FLIGHTS FROM TEXAS TO NEW YORK - FLIGHTS FROM TEXAS
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Flights From Texas To New York
- a Mid-Atlantic state; one of the original 13 colonies
- A state in the northeastern US, on the Canadian border and Lake Ontario in the northwest, as well as on the Atlantic coast in the southeast; pop. 18,976,457; capital, Albany; statehood, July 26, 1788 (11). Originally settled by the Dutch, it was surrendered to the British in 1664. New York was one of the original thirteen states
- the largest city in New York State and in the United States; located in southeastern New York at the mouth of the Hudson river; a major financial and cultural center
- A major city and port in southeastern New York, situated on the Atlantic coast at the mouth of the Hudson River; pop. 7,322,564. It is situated mainly on islands, linked by bridges, and consists of five boroughs: Manhattan, Brooklyn, the Bronx, Queens, and Staten Island. Manhattan is the economic and cultural heart of the city, containing the stock exchange on Wall Street and the headquarters of the United Nations
- one of the British colonies that formed the United States
- (flight) shoot a bird in flight
- Shoot (wildfowl) in flight
- (in soccer, cricket, etc.) Deliver (a ball) with well-judged trajectory and pace
- (flight) an instance of traveling by air; "flying was still an exciting adventure for him"
- (flight) fly in a flock; "flighting wild geese"
- the second largest state; located in southwestern United States on the Gulf of Mexico
- A state in the southern US, on the border with Mexico, with a coastline on the Gulf of Mexico; pop. 20,851,820; capital, Austin; statehood, Dec. 29, 1845 (28). The area was part of Mexico until 1836, when it declared independence, became a republic, and began to work for admittance to the US as a state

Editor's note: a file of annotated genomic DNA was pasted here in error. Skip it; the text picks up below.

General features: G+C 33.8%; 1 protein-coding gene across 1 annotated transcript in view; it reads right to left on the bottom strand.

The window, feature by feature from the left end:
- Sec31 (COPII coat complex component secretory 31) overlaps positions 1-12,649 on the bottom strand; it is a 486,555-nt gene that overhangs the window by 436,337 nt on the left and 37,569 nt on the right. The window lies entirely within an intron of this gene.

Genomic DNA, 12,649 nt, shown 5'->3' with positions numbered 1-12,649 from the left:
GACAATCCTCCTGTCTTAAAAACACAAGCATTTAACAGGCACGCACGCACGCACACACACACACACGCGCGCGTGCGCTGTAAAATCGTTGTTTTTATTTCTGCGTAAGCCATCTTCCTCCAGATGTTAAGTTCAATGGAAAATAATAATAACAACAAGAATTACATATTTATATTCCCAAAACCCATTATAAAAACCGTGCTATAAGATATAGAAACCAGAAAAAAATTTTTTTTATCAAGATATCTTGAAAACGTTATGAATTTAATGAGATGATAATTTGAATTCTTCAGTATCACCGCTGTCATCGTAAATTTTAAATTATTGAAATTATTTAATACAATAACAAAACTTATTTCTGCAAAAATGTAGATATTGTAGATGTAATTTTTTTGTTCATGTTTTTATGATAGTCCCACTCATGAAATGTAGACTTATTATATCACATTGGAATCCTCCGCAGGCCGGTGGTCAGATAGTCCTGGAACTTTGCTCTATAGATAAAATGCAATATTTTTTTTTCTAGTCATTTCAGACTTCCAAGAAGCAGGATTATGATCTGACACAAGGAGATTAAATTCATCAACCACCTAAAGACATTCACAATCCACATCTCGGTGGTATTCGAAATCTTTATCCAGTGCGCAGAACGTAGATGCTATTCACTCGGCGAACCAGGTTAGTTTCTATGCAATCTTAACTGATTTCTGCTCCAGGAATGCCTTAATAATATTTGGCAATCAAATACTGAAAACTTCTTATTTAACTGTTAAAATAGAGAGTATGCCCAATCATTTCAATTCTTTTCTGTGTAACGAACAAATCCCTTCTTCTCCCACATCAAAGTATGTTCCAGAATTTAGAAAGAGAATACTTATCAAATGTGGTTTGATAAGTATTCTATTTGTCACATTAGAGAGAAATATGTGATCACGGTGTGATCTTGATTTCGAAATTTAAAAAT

- James A. Michener's Texas (also called Texas) is a 1994 made for TV movie directed by Richard Lang and starring Stacy Keach, Benjamin Bratt, Rick Schroder, Patrick Duffy and many other actors.
- Texas is the first full-length album by PlayRadioPlay!.
The Managed Heart: Commercialization of Human Feeling, Twentieth Anniversary Edition, With a New Afterword
In private life we try to induce or suppress love, envy, and anger through deep acting or "emotional work," just as we manage our outer expressions through surface acting. But what happens when this system of adjusting emotions is adapted to commercial purposes? Hochschild examines the cost of this kind of "emotional labor." She vividly describes from a humanist and feminist perspective the process of estrangement from personal feelings and its role as an "occupational hazard" for one-third of America's workforce.
Space Shuttle: 20 Years title page
I made it my project to get the book signed by those astronauts (including non-NASA astronauts and candidates) associated with the space shuttle program, whether or not they flew, starting from 1978 and selection of the first group (the TFNGs) specifically chosen for the space shuttle, to the Group 19 astronauts.
The nine Group 20 astronauts were chosen in the twilight of shuttle operations but told specifically they would not fly. Of the 27 astronauts - not including Bill Pogue, who was on extended leave but whose official website states he left NASA in 1977 - at the time the TFNGs were announced, I have autographs from ten of them. Another three of those 27 - Bob Overmyer; Karl Henize; and Deke Slayton - died years before this book was published.
Bill Lenoir was another one of the 27 who died, in 2010.
This book has possibly seen more of the United States than I have. While most of the signatures have come from astronauts met in the Connecticut-New York-New Jersey-Pennsylvania region, I have physically taken the book with me to a signing in California as well as to Massachusetts. The book has also been mailed to friends in Texas, North Carolina and Florida, and another friend brought the book with him to Virginia. And, as noted, the book started with a signing in Tennessee, and mailed to me.
They include, with brief (not complete notations), from left to right, top to bottom:
Bill Shepard: Commander of first ISS expedition.
Jay Buckley: Payload specialist, STS-90. Last Spacelab flight.